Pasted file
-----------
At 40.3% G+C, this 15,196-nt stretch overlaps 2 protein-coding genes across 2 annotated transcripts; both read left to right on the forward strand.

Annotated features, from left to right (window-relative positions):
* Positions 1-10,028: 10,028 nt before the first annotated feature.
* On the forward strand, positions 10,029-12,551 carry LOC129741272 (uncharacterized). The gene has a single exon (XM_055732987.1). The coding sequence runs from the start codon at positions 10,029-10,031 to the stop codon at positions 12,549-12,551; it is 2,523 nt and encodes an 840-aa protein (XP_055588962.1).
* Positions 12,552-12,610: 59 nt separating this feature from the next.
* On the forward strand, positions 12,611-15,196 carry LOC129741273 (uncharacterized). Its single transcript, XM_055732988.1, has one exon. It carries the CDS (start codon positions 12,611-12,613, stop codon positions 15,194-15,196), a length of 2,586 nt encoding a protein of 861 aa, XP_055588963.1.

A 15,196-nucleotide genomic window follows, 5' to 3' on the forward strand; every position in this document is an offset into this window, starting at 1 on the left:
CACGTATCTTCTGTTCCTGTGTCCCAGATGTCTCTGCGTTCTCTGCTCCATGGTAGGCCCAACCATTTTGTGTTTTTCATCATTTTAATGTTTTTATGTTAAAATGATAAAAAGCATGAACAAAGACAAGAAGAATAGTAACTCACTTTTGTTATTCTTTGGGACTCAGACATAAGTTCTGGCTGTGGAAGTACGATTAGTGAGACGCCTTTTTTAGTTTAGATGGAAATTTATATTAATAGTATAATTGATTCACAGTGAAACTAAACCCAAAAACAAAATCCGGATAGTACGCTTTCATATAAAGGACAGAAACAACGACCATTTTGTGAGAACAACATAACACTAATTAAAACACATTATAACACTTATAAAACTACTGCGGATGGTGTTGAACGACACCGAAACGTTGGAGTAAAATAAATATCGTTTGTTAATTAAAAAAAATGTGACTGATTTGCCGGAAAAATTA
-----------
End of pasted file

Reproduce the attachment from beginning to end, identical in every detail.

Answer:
At 40.3% G+C, this 15,196-nt stretch overlaps 2 protein-coding genes across 2 annotated transcripts; both read left to right on the forward strand.

Annotated features, from left to right (window-relative positions):
* Positions 1-10,028: 10,028 nt before the first annotated feature.
* On the forward strand, positions 10,029-12,551 carry LOC129741272 (uncharacterized). The gene has a single exon (XM_055732987.1). The coding sequence runs from the start codon at positions 10,029-10,031 to the stop codon at positions 12,549-12,551; it is 2,523 nt and encodes an 840-aa protein (XP_055588962.1).
* Positions 12,552-12,610: 59 nt separating this feature from the next.
* On the forward strand, positions 12,611-15,196 carry LOC129741273 (uncharacterized). Its single transcript, XM_055732988.1, has one exon. It carries the CDS (start codon positions 12,611-12,613, stop codon positions 15,194-15,196), a length of 2,586 nt encoding a protein of 861 aa, XP_055588963.1.

A 15,196-nucleotide genomic window follows, 5' to 3' on the forward strand; every position in this document is an offset into this window, starting at 1 on the left:
CACGTATCTTCTGTTCCTGTGTCCCAGATGTCTCTGCGTTCTCTGCTCCATGGTAGGCCCAACCATTTTGTGTTTTTCATCATTTTAATGTTTTTATGTTAAAATGATAAAAAGCATGAACAAAGACAAGAAGAATAGTAACTCACTTTTGTTATTCTTTGGGACTCAGACATAAGTTCTGGCTGTGGAAGTACGATTAGTGAGACGCCTTTTTTAGTTTAGATGGAAATTTATATTAATAGTATAATTGATTCACAGTGAAACTAAACCCAAAAACAAAATCCGGATAGTACGCTTTCATATAAAGGACAGAAACAACGACCATTTTGTGAGAACAACATAACACTAATTAAAACACATTATAACACTTATAAAACTACTGCGGATGGTGTTGAACGACACCGAAACGTTGGAGTAAAATAAATATCGTTTGTTAATTAAAAAAAATGTGACTGATTTGCCGGAAAAATTA